Childhood in the 21st Century

21st century childhood: a young girl typing on a laptop with a mobile phone beside her.

This post is part of our series on what makes a good childhood.

What are the key factors impacting on childhood today?

The pace of change in the 21st century has been rapid.

Despite children being raised in a time that is firmly focused on the needs and cares of children – with greater awareness and knowledge than ever before on the factors that impact childhood – evidence suggests that Australian children and young people growing up in the 21st century are not faring as well as they could be.

While this century is marked by growing economic prosperity in Australia, and other Western societies, research shows that social inequalities are on the rise, and the health and wellbeing of our children is either static or declining.

These increasingly complex health and social issues are having a profound impact on the wellbeing of children growing up in the 21st century.

Some of the key contributing factors researchers and social commentators have identified as impacting on child wellbeing today include:

  • Greater challenges in balancing work and family responsibilities
  • Weakening parental confidence around parenting
  • Increasing levels of child abuse and family violence
  • Dramatic increases in behaviour disorders, psychological problems and health diseases
  • Security and safety concerns having an impact on our children’s social interactions
  • Schooling accessibility becoming unequal
  • Marked alterations in the nature and amount of work and opportunities for the employment of young people
  • Pressures on affordable housing, particularly public housing
  • Insufficient resilience and coping strategies amongst children and young people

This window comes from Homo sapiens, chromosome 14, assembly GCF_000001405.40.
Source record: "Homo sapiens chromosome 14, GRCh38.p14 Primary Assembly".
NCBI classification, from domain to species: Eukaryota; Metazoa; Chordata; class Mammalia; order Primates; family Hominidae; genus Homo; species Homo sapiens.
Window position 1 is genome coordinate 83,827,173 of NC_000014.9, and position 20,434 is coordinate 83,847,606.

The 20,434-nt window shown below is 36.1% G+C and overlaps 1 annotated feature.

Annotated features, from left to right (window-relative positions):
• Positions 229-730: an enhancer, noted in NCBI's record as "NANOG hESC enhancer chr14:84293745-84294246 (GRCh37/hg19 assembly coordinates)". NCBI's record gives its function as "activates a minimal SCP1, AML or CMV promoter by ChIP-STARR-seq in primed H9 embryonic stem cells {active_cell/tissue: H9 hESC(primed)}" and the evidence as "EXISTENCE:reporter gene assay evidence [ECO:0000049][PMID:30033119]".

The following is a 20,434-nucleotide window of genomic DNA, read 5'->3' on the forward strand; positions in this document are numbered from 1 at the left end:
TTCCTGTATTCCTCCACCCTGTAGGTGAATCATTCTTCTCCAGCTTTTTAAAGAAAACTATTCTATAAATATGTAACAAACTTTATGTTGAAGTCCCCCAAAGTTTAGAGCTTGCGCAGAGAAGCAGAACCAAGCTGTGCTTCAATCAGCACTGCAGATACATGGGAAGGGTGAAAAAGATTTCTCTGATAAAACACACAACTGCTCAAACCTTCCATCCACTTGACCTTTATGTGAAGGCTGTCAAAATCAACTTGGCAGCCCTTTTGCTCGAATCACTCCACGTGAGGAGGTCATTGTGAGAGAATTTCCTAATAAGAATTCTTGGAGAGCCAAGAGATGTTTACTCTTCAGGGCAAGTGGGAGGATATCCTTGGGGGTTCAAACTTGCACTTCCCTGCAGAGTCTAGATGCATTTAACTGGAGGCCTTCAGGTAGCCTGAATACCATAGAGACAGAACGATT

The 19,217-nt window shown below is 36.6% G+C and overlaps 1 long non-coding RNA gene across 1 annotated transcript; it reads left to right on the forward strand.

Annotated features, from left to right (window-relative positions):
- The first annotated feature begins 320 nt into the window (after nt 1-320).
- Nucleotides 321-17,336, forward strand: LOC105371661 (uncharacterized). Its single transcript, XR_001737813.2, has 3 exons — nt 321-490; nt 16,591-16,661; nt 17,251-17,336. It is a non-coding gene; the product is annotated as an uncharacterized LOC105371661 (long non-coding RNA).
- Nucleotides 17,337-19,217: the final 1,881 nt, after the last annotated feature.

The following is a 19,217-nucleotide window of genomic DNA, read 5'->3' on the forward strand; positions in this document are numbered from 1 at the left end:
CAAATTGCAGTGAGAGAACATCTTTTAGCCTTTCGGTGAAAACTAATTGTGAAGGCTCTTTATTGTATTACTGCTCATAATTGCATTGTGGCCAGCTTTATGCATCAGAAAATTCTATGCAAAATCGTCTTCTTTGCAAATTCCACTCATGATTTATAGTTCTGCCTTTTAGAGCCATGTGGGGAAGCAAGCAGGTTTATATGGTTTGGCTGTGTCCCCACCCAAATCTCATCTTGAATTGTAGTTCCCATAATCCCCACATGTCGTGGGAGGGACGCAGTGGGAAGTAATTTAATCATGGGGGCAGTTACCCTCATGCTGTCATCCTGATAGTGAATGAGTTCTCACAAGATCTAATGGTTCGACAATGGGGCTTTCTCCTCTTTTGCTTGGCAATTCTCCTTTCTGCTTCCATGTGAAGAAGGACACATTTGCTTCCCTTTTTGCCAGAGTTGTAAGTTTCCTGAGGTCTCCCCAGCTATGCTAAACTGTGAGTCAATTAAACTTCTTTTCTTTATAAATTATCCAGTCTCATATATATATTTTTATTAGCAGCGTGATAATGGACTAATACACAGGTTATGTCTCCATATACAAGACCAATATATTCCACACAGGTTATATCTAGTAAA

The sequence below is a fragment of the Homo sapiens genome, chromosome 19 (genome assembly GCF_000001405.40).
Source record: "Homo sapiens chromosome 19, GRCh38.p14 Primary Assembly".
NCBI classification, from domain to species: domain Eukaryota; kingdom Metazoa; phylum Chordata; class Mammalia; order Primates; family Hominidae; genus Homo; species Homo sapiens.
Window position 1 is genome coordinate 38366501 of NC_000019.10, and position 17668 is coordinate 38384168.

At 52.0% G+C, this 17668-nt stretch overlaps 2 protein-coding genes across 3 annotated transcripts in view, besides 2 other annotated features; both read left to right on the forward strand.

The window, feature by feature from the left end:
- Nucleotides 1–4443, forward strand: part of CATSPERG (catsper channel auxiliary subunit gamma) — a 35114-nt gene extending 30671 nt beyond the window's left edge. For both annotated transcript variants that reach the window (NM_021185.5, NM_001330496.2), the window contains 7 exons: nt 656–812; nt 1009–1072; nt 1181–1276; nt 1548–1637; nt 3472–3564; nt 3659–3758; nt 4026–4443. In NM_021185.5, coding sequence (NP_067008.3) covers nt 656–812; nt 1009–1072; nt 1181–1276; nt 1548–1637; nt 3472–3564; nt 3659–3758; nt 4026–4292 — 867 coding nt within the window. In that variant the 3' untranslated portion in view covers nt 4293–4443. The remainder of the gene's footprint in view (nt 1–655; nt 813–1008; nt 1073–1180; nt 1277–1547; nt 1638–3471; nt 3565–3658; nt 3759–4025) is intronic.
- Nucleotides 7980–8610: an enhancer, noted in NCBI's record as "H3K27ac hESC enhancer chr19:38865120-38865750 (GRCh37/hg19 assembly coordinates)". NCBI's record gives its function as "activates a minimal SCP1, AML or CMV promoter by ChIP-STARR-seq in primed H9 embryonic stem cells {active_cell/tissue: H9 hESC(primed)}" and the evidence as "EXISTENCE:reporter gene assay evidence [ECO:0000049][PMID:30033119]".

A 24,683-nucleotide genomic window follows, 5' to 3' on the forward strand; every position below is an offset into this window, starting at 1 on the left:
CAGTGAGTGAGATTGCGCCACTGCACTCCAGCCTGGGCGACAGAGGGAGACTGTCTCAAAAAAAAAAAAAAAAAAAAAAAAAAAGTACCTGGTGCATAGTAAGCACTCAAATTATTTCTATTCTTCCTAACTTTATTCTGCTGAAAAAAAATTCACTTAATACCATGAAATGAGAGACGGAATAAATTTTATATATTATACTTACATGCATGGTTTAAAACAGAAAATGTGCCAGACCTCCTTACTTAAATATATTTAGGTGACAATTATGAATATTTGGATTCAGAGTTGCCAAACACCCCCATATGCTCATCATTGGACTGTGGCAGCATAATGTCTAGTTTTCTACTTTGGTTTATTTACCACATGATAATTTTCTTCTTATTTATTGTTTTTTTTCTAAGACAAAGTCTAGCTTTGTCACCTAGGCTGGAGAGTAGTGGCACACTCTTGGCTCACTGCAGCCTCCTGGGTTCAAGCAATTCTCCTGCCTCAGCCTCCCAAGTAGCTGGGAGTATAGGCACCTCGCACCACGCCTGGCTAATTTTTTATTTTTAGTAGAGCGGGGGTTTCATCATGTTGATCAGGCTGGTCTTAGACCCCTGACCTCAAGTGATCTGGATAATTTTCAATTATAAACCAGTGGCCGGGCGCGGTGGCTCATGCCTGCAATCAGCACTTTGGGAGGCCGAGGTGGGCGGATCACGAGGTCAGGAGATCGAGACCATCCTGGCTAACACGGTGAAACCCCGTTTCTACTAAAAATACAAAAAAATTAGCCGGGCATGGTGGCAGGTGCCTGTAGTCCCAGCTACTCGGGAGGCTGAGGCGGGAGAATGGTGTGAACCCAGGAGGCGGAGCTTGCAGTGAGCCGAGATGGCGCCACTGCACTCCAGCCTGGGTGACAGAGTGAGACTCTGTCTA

• The impact of technology and the media.

A parent’s perspective

Research conducted with parents in Australia highlighted several key themes they felt were impacting on childhood in the 21st century:

  • Technology and social media: Many parents attribute the issues they face to be driven by children’s increased access to technology and their inability to adapt and keep up. This often factored as a great source of family conflict.
  • Over-parenting: Children today are assumed to be too sheltered and ‘over parented’. In contrast to the past, children have few responsibilities and very limited opportunities to learn life’s hard lessons. Increased pressure on parents through a wave of parenting resources and training can often be seen as a further burden to parents.
  • Increased work pressure: The pace of life is fast, and seems to be getting faster. A perceived lack of work/life balance is placing greater strains on parenting and family life.
  • Breakdown of community: Communities are assumed to be less safe and less ‘neighbourly’ than in the past, providing parents with less support.

The paradox is that whilst we appear to know more than ever before about what a child needs to achieve the best outcomes in life, 21st century parenting is for many, categorised by a feeling of having diminishing control over the lives of their children, and feeling overwhelmed by the growing complexities impacting on childhood and their ability to manage.

This can make the role of parenting in the 21st century a complex one.

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